I used SWT for an international text widget to display Thai, Cambodian and Laotion. It was a failure. SWT''s I18N support sucks. I happily returned to SWING and have not regreted it. If SWT wants to be taken serioulsy it must be properly internationalized!!

anonymous coward 12/16/03 08:03:12 PM EST

Yea, and Henry used lots of big words and other stuff I didn''t understand ....

Alan Eisen 12/16/03 06:51:47 PM EST

I think Joe writes a coherent sentence and Henry rambles.

Jeff Lawson 12/16/03 12:43:31 PM EST

Joseph, I hate to point out the obvious retort, but if you RTFM then you will know that eclipse.exe is inadequate. You will need something like:

C:\eclipse\eclipse.exe -vm C:\j2sdk1.4.2\bin\javaw.exe -vmargs -Djava.ext.dirs= -Xms128m -Xmx128m

or something similar on non-Windows systems, of course.

Joseph Ottinger 12/16/03 11:55:30 AM EST

I hate to point out the obvious retort, but "eclipse.exe" on at least two of my platforms yields a "command not found" error... and that''s not because it''s not in my path. :)

Axel Guerrero 12/16/03 11:41:08 AM EST

I''ve used Eclipse since 1.0 and love it... (I also loved VisualAge for Java). For those with memory problems using Eclipse, try the following: eclipse.exe -vmargs -Xms128m -Xmx128m. Also download the memory monitor view and install it. After a long time of editing/compiling you''ll notice that eclipse is a bit slower; switch to the memory monitor view and collect garbage.. Eclipse will once again be snappy..

Trey Spiva 12/16/03 09:43:03 AM EST

I am working on a probject and we decided to use Eclipse. Eclipse worked very well at first. However as the number of files has grown Eclipse has become more unstable. Eclipse runs out of memory every few hours.

Also with medium sized files the editor slows down until it is almost unsuable. Our experience has become so bad that members of my team have started to check out other IDEs.

BTW you really have to check out the latest NetBeans Development build. They have significally changed there UI and it is MUCH better. Finally Sun has got a clue about UI.

David L. Smith 12/14/03 03:56:22 PM EST

Bingo, Mr. Lawson. You described what being a developer is all about: building software that fits the users needs. It isn''t about promoting our beliefs or philosophies.

Bottom line is that Eclipse works in some cases; but not all. I''m considering using Eclipse to build a client interface for many of the same reasons you have chosen  for example, an updatable framework, speed, and third party plug-ins.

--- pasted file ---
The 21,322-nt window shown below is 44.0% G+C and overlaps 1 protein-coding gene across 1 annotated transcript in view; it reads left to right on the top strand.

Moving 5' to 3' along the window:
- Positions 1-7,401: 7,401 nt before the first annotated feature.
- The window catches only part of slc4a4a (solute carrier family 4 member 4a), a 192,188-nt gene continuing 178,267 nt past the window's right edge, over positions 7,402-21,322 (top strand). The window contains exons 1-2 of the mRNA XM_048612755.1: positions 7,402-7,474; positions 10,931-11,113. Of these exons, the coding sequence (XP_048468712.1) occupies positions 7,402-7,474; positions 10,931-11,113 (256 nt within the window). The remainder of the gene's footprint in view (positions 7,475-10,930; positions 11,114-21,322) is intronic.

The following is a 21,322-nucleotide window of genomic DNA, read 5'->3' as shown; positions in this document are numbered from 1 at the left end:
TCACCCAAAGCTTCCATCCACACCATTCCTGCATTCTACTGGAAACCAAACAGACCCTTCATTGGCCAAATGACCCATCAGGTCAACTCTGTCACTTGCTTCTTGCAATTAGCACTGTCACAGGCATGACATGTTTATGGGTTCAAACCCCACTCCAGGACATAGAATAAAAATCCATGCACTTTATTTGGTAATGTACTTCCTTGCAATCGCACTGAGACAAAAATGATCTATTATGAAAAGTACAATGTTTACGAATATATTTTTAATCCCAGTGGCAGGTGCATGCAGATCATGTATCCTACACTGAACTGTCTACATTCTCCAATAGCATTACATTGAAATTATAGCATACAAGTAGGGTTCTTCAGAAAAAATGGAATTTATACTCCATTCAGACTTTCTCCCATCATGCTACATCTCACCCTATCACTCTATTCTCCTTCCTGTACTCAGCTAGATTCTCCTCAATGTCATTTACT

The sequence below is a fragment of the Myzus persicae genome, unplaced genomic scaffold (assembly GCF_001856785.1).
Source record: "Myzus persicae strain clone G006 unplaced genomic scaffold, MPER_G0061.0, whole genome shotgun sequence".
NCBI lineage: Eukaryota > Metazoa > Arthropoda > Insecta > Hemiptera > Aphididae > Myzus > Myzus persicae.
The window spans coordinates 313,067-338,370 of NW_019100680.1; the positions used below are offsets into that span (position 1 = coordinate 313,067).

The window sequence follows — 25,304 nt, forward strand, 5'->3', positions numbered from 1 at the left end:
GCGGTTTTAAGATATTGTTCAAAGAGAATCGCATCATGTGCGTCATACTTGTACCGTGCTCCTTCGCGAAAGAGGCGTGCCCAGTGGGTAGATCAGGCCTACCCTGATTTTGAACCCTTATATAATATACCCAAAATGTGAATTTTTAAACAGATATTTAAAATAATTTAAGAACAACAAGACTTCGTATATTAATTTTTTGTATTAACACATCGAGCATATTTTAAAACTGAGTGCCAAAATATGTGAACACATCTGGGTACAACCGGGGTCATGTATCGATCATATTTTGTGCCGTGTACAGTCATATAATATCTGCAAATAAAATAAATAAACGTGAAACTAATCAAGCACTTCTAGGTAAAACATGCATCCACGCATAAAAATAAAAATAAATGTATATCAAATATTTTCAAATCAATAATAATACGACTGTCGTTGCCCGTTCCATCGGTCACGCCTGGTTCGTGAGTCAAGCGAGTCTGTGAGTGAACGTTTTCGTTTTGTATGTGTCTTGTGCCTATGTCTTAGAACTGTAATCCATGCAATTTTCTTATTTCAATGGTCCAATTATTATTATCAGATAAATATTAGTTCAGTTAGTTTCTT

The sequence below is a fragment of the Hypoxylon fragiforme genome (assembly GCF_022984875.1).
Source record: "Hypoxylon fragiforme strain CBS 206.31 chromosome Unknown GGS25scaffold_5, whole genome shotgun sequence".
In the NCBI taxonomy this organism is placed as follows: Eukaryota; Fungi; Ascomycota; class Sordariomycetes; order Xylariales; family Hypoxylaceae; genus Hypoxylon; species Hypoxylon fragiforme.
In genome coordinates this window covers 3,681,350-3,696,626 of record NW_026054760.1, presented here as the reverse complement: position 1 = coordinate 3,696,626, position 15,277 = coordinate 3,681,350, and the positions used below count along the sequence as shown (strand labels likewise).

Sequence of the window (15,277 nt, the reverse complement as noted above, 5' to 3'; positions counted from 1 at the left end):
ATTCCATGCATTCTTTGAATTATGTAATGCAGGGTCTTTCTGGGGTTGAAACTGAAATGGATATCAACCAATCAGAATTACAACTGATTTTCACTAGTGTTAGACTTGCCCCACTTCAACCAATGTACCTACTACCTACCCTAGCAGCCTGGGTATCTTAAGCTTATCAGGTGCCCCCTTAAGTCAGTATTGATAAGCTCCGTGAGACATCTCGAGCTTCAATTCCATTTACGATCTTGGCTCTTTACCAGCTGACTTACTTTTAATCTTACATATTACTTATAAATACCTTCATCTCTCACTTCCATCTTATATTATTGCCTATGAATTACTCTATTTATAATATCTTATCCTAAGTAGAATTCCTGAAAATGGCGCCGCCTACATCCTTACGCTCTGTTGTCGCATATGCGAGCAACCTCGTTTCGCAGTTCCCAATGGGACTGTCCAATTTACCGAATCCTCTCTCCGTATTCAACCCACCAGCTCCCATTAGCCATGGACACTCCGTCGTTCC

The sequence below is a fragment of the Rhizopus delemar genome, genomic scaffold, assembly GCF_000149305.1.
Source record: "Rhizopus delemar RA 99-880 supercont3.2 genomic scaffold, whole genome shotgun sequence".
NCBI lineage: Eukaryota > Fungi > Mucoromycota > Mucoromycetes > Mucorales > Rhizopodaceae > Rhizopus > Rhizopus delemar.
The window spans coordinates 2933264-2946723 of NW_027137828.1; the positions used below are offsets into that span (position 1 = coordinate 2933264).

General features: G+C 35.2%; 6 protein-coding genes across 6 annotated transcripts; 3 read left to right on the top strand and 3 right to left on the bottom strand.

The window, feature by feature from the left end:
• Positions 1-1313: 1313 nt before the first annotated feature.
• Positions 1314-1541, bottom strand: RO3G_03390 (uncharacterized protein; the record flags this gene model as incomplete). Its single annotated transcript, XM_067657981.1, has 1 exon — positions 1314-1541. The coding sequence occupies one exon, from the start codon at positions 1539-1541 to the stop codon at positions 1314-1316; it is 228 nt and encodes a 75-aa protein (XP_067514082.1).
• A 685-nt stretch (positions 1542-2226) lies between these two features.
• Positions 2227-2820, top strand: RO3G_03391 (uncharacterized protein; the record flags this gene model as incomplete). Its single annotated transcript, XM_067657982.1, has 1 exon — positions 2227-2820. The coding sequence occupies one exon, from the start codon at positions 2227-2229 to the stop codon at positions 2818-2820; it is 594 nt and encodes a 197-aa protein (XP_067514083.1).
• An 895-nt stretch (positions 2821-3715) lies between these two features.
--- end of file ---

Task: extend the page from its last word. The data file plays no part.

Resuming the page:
Jeff Lawson 12/14/03 02:14:53 PM EST

I wrote a successful COTS product using Swing. Customers thought it was great because it enabled them to easily achieve XML/Database interoperability for very sophisticated DTDs and XML Schemas (CSDGM, GML, etc.).

What my customers didn''t like too much was the requirement that they build Java projects and manage things like the Java class path. I didn''t like the fact that Swing was slow.

In version 2, I migrated entirely to Eclipse. Now my code generates a Java project and Java issues like the class path are taken care of by Eclipse (it''s an Eclipse plug-in).

Customers loved the fact that they can now achieve XML/Database interoperability without needing to be Java experts BUT they were blown away by the performance and the professional look of the version 2 product.

I was able to leverage an enormous amount by moving to Eclipse and now customers want SWT-based thick-client GUIs from their DTDs and XML Schemas (they will be getting that in 2004, Q2).

There has been much talk of wanting Java to succeed. For me, Java has succeeded but I can understand the worry that it may not continue to do so. The technical excellence of Java suggests that it ''deserves'' to succeed but the history of computing is littered with good-looking corpses while mediocre products have grown on the back of marketing.

There is a danger that well-intentioned folks miss the point in some of these discussions and in efforts to find the best path forward. Talk of ''pure Java'', for instance, is in principle fine but often misses the mark. My Eclipse-based product was developed under Windows and ran first time without a problem on GTK Linux. I used ''pure Java'' even though the platform was not pure Java but who cares about the implementation of the platform provided that the end result works well? It''s irrelevant. My customers see a great product that they can run on a variety of operating systems and they don''t even care that it''s Java.

Although much good work is being done to improve J2SE 1.5, some of the language changes are a joke: boxing of primitives and simpler for-loops, etc. add very little (declarative attributes for web services etc. will be good).